Over the centuries

picture of bottle of wine

Dating from 1648, Château Bel Air is one of the oldest properties in the famous Saint-Croix-du-Mont appellation. Indeed the Meric family has worked this generous land for over ten generations. The property was formerly called Vilatte which is one of the oldest known neighborhoods of the town.

Without needing to mention the ancient tribes which occupied the region in former times, we know that the Romans occupied an area which corresponds roughly to the Bordeaux region of today, building villas and introducing the vine, until then cultivated in Narbonne and Italy.

Following this period of colonization which lasted until the second century AD, this rich land soon became the object of envy and rivalry. It was subjected to countless conquests and invasions for centuries. In the XII century, Aquitaine was lost to the English crown when Eleanor of Aquitaine divorced Louis VII and brought her duchy as her dowry to the king of England, her new husband Henry Plantaganet. Aquitaine remained under English rule until the middle of the XV century. Part of this immense duchy, the land of Sainte-Croix-du-Mont, which is located in what is called the Entre Deux Mers, was already known for the excellent wines produced on its slopes and hills that were particularly popular with the English. In order to protect themselves from French incursions a fortress named the Château de Tastes was built.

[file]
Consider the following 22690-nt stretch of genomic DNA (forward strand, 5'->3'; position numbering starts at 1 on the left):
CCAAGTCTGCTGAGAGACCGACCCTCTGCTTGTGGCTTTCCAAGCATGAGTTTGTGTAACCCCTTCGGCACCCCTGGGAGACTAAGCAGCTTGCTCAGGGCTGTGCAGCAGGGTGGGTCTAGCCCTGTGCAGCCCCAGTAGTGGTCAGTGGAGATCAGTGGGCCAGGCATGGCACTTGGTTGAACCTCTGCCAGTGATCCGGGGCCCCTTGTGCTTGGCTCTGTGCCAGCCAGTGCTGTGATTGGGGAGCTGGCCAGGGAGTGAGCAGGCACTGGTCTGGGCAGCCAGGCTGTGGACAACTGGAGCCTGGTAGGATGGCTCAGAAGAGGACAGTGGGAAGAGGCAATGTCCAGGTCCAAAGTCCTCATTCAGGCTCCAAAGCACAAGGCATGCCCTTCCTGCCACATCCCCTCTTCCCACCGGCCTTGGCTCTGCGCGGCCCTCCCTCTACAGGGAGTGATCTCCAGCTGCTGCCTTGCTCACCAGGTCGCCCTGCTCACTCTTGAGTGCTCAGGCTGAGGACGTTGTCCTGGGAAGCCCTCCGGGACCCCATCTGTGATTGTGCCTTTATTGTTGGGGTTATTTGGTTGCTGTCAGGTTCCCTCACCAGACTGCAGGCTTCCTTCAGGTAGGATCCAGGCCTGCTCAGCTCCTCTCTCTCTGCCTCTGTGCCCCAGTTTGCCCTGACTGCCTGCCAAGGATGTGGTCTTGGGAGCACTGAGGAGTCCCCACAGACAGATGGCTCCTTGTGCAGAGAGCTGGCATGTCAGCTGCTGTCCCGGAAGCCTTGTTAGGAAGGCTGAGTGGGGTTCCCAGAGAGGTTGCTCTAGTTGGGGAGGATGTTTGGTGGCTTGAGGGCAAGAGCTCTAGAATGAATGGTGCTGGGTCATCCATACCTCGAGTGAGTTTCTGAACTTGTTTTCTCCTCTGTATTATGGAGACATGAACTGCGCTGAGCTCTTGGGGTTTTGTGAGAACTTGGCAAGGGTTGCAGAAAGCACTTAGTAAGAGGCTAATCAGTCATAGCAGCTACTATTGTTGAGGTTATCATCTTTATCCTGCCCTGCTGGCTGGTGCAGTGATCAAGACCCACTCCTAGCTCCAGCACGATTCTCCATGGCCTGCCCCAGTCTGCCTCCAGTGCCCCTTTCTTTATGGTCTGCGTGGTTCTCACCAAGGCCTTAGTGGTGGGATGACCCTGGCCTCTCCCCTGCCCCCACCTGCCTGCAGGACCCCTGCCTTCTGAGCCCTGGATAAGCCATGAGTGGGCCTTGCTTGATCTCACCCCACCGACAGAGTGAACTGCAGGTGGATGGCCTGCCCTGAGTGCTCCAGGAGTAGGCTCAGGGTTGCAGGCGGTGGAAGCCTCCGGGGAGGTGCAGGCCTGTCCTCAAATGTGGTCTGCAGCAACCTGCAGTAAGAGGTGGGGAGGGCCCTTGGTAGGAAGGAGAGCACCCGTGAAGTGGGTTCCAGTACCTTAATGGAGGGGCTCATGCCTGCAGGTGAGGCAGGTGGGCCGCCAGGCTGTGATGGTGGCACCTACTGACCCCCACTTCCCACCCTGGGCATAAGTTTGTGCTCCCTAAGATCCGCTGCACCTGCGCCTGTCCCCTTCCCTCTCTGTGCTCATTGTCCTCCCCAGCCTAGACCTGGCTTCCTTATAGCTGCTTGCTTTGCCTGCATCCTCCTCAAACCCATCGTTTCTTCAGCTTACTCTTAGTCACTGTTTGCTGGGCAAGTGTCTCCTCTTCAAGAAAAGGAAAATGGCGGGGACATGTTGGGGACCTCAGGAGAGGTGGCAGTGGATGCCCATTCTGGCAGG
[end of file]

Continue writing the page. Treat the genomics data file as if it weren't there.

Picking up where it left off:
This castle enabled the monitoring and protection of goods being shipped along the Garonne. From 1316 to 1342, the King of England granted various privileges and franchises on the sale of wine within the "jurisdiction of Sainte-Croix-du-Mont." Thus enjoying a greater degree of autonomy, commerce developed of which the wine trade played a major part. But this prosperous period was punctuated by the constant extortions by the French which marked the gradual regaining of the kingdom to which Aquitaine was finally reinstated in 1453. The wine industry continued to flourish in the period that followed, according to writings of the XVI century. Henri IV called on Dutch expertise to drain the marshlands and other fellow countrymen were quick to follow these pioneers. Interested in the production of white wine which was the basis for preparing their national liquor, they first exported it and then planted vineyards themselves. It was they who introduced the new technique: the sulfur treatment. This involves burning a wick impregnated with sulfur inside the barrel. This stops fermentation while allowing residual sugars to be retained.

In the seventeenth century, Bordeaux belonged mainly to the parliamentary bourgeoisie or rich merchants who had "houses in the fields" built for themselves in this attractive area, surrounded by vineyards, both for rural leisure purposes and as winegrowing properties. According to legend, a knight returned to his vineyard from a crusade, to discover the benefits of noble rot on grapes, but there is no precise date to tell when exactly this took place. We onle know that at the time it was usual to harvest very late, resulting in a very rich wine requiring several years ageing in barrel.

This brings us to the second part of the nineteenth century when the vineyards of Sainte-Croix-du-Mont were hit by a phylloxera epidemic. This had a devastating effect on many vineyards in France. Fortunately measures were taken to limit the amount of damage done. The wine trade was maintained and wine was continued to be shipped by river. Today the wines of Sainte-Croix-du-Mont are still as popular as ever and with the help of interprofessional organisations which through their various activities ensure their promotion, the appellation remains protected.